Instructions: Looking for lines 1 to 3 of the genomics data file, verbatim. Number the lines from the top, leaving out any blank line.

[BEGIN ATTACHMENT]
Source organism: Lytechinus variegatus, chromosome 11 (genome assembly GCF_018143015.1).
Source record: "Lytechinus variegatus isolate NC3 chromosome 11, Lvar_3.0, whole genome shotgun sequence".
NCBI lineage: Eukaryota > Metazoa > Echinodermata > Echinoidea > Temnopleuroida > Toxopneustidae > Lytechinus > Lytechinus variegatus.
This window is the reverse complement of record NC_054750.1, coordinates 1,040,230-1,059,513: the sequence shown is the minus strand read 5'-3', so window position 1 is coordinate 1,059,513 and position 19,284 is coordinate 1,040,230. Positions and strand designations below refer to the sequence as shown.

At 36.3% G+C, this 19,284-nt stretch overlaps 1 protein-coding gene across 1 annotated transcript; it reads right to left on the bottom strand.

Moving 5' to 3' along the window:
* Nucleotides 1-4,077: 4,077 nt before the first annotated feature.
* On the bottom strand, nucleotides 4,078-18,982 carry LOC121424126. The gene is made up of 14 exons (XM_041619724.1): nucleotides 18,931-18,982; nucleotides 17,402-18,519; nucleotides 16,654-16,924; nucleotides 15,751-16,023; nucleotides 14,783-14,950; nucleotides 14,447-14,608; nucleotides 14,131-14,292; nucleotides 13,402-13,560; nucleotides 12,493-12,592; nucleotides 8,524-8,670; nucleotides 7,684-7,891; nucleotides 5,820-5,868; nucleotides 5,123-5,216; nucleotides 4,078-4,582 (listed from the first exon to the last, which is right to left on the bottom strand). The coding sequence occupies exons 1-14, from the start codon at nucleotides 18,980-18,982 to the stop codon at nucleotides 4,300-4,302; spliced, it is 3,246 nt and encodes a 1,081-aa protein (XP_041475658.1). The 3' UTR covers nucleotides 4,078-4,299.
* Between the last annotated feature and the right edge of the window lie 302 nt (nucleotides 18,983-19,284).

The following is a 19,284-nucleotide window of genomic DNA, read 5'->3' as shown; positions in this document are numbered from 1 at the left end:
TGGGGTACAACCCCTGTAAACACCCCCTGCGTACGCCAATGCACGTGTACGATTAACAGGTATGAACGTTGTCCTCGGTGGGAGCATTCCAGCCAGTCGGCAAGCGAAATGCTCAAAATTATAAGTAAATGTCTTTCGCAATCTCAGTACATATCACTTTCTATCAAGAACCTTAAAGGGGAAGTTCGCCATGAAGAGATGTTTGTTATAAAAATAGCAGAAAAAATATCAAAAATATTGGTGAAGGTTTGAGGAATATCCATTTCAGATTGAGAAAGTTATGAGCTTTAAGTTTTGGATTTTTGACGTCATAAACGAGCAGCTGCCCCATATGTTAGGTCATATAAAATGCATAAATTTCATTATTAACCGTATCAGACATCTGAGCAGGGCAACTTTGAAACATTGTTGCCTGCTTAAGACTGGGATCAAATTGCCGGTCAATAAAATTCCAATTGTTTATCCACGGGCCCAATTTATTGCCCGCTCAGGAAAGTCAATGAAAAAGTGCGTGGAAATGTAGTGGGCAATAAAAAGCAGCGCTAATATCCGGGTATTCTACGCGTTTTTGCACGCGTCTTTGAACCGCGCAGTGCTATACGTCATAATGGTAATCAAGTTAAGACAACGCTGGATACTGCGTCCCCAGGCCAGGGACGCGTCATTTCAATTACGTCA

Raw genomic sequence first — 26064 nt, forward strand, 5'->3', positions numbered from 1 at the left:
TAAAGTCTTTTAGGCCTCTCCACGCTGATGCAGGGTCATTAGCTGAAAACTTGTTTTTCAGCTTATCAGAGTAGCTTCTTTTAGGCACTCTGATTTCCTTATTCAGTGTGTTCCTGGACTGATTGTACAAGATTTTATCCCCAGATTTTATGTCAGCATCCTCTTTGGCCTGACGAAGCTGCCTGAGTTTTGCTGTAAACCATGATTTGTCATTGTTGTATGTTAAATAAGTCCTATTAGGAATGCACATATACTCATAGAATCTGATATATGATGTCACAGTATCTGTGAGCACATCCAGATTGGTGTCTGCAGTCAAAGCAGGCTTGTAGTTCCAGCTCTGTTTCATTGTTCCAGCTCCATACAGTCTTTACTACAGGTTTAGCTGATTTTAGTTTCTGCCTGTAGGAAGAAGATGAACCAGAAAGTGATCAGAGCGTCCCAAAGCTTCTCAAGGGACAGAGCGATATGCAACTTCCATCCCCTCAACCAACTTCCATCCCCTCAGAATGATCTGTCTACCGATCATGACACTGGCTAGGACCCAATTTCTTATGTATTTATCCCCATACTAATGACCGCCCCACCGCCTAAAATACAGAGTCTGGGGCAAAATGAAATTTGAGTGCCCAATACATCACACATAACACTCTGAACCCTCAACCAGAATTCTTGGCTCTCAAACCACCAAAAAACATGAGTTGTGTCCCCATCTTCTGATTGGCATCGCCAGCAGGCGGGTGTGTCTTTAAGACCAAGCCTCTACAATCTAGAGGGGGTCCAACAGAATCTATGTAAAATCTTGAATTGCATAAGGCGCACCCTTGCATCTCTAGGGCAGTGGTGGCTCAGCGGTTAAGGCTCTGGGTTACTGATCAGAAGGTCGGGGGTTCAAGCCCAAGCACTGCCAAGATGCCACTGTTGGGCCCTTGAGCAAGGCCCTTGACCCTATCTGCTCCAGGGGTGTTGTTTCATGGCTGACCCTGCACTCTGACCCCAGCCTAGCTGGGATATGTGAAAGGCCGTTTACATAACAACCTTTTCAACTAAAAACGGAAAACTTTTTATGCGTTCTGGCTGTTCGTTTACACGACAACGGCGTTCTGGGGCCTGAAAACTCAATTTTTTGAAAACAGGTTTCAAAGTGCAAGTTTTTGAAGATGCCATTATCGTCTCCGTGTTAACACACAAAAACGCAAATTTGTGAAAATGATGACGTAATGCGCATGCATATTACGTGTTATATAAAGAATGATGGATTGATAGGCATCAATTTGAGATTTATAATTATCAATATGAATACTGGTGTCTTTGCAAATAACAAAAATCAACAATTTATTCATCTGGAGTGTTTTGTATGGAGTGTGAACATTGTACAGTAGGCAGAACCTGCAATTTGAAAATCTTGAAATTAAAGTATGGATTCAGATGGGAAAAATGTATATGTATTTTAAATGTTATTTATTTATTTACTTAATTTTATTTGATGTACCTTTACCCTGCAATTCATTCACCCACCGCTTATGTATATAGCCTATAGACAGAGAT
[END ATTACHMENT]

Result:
Source organism: Lytechinus variegatus, chromosome 11 (genome assembly GCF_018143015.1).
Source record: "Lytechinus variegatus isolate NC3 chromosome 11, Lvar_3.0, whole genome shotgun sequence".
NCBI lineage: Eukaryota > Metazoa > Echinodermata > Echinoidea > Temnopleuroida > Toxopneustidae > Lytechinus > Lytechinus variegatus.